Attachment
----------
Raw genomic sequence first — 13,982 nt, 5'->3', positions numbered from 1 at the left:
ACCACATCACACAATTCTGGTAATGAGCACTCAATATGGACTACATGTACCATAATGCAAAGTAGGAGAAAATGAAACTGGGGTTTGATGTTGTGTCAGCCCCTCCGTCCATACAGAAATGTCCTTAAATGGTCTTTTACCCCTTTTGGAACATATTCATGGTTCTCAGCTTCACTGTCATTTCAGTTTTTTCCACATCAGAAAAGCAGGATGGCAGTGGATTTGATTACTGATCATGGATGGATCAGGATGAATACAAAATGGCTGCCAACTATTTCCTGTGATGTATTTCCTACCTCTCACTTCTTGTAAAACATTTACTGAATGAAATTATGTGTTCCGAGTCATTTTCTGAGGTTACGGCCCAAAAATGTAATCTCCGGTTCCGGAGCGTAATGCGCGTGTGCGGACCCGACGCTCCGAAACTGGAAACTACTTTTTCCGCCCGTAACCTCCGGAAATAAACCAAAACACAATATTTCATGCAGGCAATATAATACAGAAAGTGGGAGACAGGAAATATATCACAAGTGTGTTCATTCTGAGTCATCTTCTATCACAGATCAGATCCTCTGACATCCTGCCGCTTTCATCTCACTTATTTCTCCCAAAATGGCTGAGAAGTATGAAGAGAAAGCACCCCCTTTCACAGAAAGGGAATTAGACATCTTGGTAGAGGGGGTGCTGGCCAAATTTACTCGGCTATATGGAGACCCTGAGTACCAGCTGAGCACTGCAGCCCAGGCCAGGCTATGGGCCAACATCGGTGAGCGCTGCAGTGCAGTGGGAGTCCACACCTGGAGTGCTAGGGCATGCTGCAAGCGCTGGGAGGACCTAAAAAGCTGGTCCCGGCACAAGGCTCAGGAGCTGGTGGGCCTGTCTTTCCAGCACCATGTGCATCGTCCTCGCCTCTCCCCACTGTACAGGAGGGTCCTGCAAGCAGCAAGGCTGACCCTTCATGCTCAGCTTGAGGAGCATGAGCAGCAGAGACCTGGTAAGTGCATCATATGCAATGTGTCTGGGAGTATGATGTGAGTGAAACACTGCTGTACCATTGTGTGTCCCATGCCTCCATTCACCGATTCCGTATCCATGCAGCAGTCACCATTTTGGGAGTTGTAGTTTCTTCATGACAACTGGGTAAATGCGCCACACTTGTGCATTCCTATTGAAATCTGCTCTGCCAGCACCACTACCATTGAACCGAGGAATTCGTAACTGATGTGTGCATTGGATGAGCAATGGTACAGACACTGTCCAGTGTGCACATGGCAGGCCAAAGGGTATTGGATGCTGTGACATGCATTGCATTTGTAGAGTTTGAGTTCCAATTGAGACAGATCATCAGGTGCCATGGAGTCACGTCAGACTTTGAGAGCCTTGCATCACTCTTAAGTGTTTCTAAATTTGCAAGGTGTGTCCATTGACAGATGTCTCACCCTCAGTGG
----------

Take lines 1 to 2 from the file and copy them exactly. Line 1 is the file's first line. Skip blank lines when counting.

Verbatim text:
Raw genomic sequence first — 13,982 nt, 5'->3', positions numbered from 1 at the left:
ACCACATCACACAATTCTGGTAATGAGCACTCAATATGGACTACATGTACCATAATGCAAAGTAGGAGAAAATGAAACTGGGGTTTGATGTTGTGTCAGCCCCTCCGTCCATACAGAAATGTCCTTAAATGGTCTTTTACCCCTTTTGGAACATATTCATGGTTCTCAGCTTCACTGTCATTTCAGTTTTTTCCACATCAGAAAAGCAGGATGGCAGTGGATTTGATTACTGATCATGGATGGATCAGGATGAATACAAAATGGCTGCCAACTATTTCCTGTGATGTATTTCCTACCTCTCACTTCTTGTAAAACATTTACTGAATGAAATTATGTGTTCCGAGTCATTTTCTGAGGTTACGGCCCAAAAATGTAATCTCCGGTTCCGGAGCGTAATGCGCGTGTGCGGACCCGACGCTCCGAAACTGGAAACTACTTTTTCCGCCCGTAACCTCCGGAAATAAACCAAAACACAATATTTCATGCAGGCAATATAATACAGAAAGTGGGAGACAGGAAATATATCACAAGTGTGTTCATTCTGAGTCATCTTCTATCACAGATCAGATCCTCTGACATCCTGCCGCTTTCATCTCACTTATTTCTCCCAAAATGGCTGAGAAGTATGAAGAGAAAGCACCCCCTTTCACAGAAAGGGAATTAGACATCTTGGTAGAGGGGGTGCTGGCCAAATTTACTCGGCTATATGGAGACCCTGAGTACCAGCTGAGCACTGCAGCCCAGGCCAGGCTATGGGCCAACATCGGTGAGCGCTGCAGTGCAGTGGGAGTCCACACCTGGAGTGCTAGGGCATGCTGCAAGCGCTGGGAGGACCTAAAAAGCTGGTCCCGGCACAAGGCTCAGGAGCTGGTGGGCCTGTCTTTCCAGCACCATGTGCATCGTCCTCGCCTCTCCCCACTGTACAGGAGGGTCCTGCAAGCAGCAAGGCTGACCCTTCATGCTCAGCTTGAGGAGCATGAGCAGCAGAGACCTGGTAAGTGCATCATATGCAATGTGTCTGGGAGTATGATGTGAGTGAAACACTGCTGTACCATTGTGTGTCCCATGCCTCCATTCACCGATTCCGTATCCATGCAGCAGTCACCATTTTGGGAGTTGTAGTTTCTTCATGACAACTGGGTAAATGCGCCACACTTGTGCATTCCTATTGAAATCTGCTCTGCCAGCACCACTACCATTGAACCGAGGAATTCGTAACTGATGTGTGCATTGGATGAGCAATGGTACAGACACTGTCCAGTGTGCACATGGCAGGCCAAAGGGTATTGGATGCTGTGACATGCATTGCATTTGTAGAGTTTGAGTTCCAATTGAGACAGATCATCAGGTGCCATGGAGTCACGTCAGACTTTGAGAGCCTTGCATCACTCTTAAGTGTTTCTAAATTTGCAAGGTGTGTCCATTGACAGATGTCTCACCCTCAGTGG